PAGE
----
Being “thrown in a jail” is a scary concept. Being thrown in jail when you did not do anything wrong, however, can also be demeaning and infuriating. What can you do in this situation to right a wrong? If you are wrongfully imprisoned in the state of California, you may have legal recourse to sue those responsible. Ultimately, a court could award you a monetary compensation for the emotional and physical effects of your ordeal. Contact our criminal attorneys in LA right away if you believe you were the victim of a wrongful imprisonment.
What Is Wrongful Imprisonment?
Wrongful imprisonment, or false imprisonment, is the act of deliberately taking away a person’s freedom without being legally allowed or justified to do so. A person can be stripped of his or her freedom by force, physical barriers (like a jail cell), threats, or through being tricked (deceit or fraud).
False arrest is also a form of wrongful imprisonment. If you are arrested by an officer of the law without a warrant, you may be able to sue for false arrest. You may also be able to sue for false arrest if you are arrested by a private citizen who does not have a legitimate reason to make a citizen’s arrest.
The state of California does not recognize false arrest and false imprisonment as two separate claims. False arrest is instead considered a more specific way of saying “false imprisonment.” Therefore, if you have a claim for false arrest, it would be filed with the court as “false imprisonment” in California.
What If The Arresting Officer Has A Warrant?
Wrongful imprisonment can occur even if a warrant was issued before the arrest. A warrant issued as the result of a fraudulent claim made by an officer can lead to an illegitimate arrest. It is difficult to prove wrongful imprisonment once a warrant has been issued. This is because illegitimate warrants can be made to appear valid as the law often shields officers. If an officer can prove that he or she was reasonably doing his or her job, then he has not violated your rights – even if the experience caused you a great deal of distress at the time.
The arrest may still be considered lawful even if an officer admits to not having a warrant, provided the officer can show that he had a valid reason to make the arrest. For instance, if someone commits a crime in the officer’s presence, he is within his right to arrest that person without a warrant. Even though we have been very cautious in your ability to prove an invalid arrest warrant, an experienced attorney might still believe that an invalid warrant was indeed issued in your case.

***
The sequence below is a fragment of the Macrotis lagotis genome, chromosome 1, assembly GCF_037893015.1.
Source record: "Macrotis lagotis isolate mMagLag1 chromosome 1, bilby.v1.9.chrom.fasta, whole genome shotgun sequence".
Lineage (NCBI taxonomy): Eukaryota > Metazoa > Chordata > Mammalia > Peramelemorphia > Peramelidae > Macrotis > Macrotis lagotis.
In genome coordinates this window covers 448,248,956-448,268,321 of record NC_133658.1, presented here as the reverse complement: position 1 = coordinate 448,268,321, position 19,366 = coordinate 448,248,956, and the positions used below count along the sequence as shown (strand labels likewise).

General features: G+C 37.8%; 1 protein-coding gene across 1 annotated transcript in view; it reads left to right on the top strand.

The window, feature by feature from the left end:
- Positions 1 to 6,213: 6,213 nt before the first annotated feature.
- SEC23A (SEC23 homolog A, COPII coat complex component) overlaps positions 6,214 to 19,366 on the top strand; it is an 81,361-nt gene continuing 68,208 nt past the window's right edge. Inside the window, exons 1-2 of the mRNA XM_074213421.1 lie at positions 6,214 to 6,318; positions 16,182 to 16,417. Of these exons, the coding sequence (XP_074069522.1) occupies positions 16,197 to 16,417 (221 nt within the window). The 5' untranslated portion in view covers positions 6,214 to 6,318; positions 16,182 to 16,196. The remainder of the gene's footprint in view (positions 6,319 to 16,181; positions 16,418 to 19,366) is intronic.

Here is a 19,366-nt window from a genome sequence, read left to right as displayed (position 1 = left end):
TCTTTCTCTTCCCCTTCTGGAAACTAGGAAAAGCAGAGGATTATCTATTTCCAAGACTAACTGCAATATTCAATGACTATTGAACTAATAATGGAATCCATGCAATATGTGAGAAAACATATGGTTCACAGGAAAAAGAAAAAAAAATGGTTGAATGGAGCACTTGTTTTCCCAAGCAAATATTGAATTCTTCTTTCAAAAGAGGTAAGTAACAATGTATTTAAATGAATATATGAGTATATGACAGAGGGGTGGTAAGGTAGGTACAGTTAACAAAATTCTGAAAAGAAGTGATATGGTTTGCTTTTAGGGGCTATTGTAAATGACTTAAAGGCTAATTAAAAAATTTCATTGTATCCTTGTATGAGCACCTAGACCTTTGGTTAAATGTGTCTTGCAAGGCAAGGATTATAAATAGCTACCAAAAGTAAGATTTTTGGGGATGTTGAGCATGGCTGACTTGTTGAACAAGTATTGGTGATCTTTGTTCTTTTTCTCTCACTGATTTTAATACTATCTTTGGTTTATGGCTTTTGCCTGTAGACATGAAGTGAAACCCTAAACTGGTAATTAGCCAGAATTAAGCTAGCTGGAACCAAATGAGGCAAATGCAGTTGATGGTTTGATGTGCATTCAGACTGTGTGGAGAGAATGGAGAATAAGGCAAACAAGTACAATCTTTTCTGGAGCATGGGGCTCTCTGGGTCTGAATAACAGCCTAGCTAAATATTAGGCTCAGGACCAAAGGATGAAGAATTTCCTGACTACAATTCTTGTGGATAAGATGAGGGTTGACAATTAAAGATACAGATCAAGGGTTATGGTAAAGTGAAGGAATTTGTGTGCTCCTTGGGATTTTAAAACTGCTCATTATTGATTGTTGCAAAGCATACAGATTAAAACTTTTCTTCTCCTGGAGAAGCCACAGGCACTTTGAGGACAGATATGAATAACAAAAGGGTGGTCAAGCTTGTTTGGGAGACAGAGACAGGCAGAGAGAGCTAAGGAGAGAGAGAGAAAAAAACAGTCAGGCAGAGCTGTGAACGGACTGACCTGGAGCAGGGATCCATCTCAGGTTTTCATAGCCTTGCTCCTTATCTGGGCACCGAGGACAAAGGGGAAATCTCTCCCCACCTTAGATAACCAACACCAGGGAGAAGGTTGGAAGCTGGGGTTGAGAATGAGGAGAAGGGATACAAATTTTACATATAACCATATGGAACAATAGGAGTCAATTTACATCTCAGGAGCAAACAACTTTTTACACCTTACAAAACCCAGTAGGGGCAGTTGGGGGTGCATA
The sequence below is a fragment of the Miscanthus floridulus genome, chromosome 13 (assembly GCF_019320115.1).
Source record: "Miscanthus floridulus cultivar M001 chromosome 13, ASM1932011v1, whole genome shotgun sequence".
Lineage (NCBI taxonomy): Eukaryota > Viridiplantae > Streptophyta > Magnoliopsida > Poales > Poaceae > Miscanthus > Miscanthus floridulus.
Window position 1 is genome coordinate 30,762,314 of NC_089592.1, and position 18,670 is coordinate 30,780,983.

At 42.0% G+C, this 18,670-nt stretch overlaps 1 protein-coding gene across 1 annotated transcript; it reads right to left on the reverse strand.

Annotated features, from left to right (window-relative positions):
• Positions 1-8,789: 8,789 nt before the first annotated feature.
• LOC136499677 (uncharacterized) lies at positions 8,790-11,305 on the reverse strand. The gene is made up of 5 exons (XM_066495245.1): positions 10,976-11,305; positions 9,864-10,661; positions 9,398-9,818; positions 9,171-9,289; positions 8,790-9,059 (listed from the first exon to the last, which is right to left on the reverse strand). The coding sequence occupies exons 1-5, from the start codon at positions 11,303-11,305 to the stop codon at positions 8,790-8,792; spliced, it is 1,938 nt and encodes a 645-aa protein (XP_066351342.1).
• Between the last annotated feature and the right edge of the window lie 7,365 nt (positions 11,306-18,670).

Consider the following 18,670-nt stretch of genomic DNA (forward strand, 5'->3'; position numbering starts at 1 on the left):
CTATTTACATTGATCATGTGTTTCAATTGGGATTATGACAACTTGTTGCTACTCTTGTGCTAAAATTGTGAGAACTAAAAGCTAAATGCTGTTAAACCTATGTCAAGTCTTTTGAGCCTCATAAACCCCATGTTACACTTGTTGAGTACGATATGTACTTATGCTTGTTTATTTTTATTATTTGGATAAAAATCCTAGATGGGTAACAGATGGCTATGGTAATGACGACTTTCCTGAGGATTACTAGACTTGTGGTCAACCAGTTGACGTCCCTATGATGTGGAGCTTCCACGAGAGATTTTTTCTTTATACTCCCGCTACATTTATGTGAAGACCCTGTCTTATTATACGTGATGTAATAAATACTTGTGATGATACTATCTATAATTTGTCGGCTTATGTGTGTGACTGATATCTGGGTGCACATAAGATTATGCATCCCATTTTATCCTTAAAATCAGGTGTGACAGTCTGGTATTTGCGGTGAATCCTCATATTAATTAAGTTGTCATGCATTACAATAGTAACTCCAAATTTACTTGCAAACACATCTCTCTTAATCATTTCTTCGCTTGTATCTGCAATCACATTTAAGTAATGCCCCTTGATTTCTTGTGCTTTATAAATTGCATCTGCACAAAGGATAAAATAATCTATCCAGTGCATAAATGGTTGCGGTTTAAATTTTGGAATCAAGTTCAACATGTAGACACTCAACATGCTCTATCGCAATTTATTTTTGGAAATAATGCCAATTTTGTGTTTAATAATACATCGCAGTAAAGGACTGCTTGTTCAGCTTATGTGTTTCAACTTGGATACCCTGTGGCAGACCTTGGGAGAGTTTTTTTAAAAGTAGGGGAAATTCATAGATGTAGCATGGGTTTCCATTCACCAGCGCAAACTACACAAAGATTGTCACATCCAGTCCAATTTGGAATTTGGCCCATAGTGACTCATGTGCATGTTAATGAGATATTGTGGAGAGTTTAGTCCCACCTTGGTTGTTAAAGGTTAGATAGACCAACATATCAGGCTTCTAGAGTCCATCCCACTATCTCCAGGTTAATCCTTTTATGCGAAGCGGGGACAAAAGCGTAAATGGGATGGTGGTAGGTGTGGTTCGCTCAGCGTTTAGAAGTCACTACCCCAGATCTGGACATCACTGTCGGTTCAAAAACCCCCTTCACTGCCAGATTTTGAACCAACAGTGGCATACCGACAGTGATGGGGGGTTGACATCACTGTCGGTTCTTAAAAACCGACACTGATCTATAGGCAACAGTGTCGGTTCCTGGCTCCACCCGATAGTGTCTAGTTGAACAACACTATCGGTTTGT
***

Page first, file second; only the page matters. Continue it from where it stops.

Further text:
Can You Be Falsely Arrested By A Peace Officer?
Yes, you can in the state of California. A peace officer is not limited to but can be any of the following:
- A park ranger
- A correctional officer
- A transit officer
- A fire marshal
- A welfare fraud investigator
How Can A Private Citizen Be Guilty Of Wrongful Imprisonment?
In the state of California, a private citizen has the right to make a citizen’s arrest. A citizen’s arrest occurs when a private citizen either restrains a perpetrator himself until the police arrive, or calls for an officer, leading to the perpetrator’s arrest.
A citizen’s arrest is lawful if the private citizen can prove that the perpetrator either committed a crime or was about to commit a crime. This is often seen in cases of shoplifting. If a merchant suspects someone of shoplifting, then he or she has the right to restrain the perpetrator until the police arrive. In this example, the merchant may be guilty of wrongful imprisonment if he or she was unreasonable in detaining the suspected shoplifter. This would mean arresting someone who never gave the merchant a valid reason to believe they stole anything nor were about to steal something.
When Can You Sue For Wrongful Imprisonment?
You may be able to sue for wrongful imprisonment if (1) you are innocent of the crime you were charged with and (2) there was no reason to suspect you of the crime. You may be entitled to additional damages on top of that if you were injured during the arrest or restrained for an unreasonable amount of time.
If you are unsure as to whether you may have a case for wrongful imprisonment, let us help you. Give us a call at 310-997-4688, or fill out the form to the right for a FREE consultation with one of our respected attorneys.